and get off a parking ticket.

Persuasive texts might use:


repeated words
text in capital letters
exclamation marks
rhetorical questions (questions where no answer is needed)
an emotional one-sided argument
humour

Examples:
SPECIAL OFFER! Buy today! Would you want to miss this SPECIAL offer?
Phone NOW...

"I really think that you need this holiday. You have been working very hard lately
and are so worn out. Just think of how nice it will be to lie on the beach in the
sunshine."

From Wikipedia, the free encyclopedia


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For text types of the New Testament, see Textual criticism.
This article has multiple issues. Please help improve it or discuss these issues on
the talk page.

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March 2011.
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section guidelines. Tagged since February 2010.

Textual types refer to the following four basic aspects of writing:

Contents
[hide]

• 1 The descriptive text type


• 2 The narrative text type
• 3 The expository text type
• 4 The argumentative text type
• 5 See also
• 6 Literature

• 7 External links

[edit] The descriptive text type


Based on perception in space. Impressionistic descriptions of landscapes or persons are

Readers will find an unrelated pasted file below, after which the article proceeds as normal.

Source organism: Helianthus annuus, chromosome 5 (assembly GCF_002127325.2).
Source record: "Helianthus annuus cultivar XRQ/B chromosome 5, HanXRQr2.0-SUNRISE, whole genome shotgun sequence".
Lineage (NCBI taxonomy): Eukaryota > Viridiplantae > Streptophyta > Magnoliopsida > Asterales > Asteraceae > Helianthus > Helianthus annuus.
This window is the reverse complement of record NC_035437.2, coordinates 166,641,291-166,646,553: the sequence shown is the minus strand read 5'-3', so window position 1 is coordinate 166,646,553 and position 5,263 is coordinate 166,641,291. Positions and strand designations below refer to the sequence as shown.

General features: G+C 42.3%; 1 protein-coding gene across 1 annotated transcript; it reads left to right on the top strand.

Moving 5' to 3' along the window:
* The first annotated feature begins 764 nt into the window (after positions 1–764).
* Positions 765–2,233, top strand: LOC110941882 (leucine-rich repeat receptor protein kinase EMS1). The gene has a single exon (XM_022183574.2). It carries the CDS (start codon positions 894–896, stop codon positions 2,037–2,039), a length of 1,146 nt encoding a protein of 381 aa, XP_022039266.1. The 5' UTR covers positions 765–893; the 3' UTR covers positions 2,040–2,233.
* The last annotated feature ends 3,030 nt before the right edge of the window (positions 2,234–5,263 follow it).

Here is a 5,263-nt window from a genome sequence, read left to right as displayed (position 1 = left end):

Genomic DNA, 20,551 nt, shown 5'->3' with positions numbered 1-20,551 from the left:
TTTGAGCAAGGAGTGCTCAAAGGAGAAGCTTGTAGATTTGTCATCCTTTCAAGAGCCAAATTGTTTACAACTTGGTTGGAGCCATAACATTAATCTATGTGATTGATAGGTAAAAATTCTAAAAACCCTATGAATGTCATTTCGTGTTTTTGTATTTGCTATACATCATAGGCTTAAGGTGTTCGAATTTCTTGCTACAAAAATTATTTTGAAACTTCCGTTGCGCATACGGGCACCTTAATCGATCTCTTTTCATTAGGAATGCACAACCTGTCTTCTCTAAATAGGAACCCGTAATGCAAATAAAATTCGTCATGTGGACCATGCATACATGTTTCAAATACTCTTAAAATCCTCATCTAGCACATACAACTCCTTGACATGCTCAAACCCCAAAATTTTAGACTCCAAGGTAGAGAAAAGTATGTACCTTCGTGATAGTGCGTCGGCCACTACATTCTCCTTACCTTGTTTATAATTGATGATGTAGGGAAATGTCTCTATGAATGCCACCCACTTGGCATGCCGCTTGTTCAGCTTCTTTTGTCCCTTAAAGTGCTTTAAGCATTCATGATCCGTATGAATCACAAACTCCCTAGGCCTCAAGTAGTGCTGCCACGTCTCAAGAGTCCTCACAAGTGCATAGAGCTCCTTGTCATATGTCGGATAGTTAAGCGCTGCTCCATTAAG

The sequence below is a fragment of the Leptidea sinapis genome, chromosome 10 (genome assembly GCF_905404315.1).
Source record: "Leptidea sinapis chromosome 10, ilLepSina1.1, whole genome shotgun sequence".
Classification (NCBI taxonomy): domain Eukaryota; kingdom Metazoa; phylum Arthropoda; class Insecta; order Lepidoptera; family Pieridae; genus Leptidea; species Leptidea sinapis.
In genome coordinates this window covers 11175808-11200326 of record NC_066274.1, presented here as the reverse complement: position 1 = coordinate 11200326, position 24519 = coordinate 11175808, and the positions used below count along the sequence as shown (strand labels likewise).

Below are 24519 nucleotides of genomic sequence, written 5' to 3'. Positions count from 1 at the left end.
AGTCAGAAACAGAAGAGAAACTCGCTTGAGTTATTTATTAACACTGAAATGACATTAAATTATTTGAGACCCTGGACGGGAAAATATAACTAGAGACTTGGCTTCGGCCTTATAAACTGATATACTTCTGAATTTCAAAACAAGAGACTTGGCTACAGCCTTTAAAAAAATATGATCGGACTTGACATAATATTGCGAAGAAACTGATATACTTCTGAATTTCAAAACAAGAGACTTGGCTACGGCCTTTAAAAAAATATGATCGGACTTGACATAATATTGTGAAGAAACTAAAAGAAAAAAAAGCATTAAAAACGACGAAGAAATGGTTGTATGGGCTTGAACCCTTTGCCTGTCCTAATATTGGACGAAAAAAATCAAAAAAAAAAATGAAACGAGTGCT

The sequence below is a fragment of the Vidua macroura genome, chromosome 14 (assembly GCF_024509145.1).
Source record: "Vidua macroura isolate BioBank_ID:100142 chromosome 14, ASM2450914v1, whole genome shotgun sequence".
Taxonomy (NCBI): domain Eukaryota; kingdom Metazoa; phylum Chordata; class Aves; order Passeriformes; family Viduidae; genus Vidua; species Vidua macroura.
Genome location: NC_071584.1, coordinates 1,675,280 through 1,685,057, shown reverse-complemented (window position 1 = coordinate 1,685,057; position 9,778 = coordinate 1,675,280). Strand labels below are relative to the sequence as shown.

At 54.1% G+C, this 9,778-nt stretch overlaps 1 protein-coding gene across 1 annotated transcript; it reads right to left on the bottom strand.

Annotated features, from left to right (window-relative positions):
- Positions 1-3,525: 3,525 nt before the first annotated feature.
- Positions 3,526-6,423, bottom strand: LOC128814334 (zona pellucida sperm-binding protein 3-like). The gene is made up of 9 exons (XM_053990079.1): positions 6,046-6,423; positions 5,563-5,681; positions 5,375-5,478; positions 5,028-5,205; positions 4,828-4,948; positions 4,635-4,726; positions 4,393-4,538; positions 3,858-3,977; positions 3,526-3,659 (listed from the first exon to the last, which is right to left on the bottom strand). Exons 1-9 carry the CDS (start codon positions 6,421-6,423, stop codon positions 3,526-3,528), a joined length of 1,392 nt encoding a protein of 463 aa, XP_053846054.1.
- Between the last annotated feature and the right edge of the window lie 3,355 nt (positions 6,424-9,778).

often to be found in narratives such as novels or short stories. Example: About fifteen
miles below Monterey, on the wild coast, the Torres family had their farm, a few sloping
acres above the cliff that dropped to the brown reefs and to the hissing white waters of
the ocean ...

Purpose Description is used in all forms of writing to create a vivid impression of a


person, place, object or event e.g. to: • describe a special place and explain why it is
special • describe the most important person in your life • describe the animal's habitat in
your report Descriptive writing is usually used to help a writer develop an aspect of their
work, eg. to create a particular mood, atmosphere or describe a place so that the reader
can create vivid pictures of characters, places, objects etc.

Features Description is a style of writing which can be useful for a variety of purposes: •
to engage a reader's attention • to create characters • to set a mood or create an
atmosphere • to bring writing to life.

Language • aims to show rather than tell the reader what something/someone is like •
relies on precisely chosen vocabulary with carefully chosen adjectives and adverbs. • is
focused and concentrates only on the aspects that add something to the main purpose of
the description. • sensory description - what is heard, seen, smelt, felt, tasted. Precise use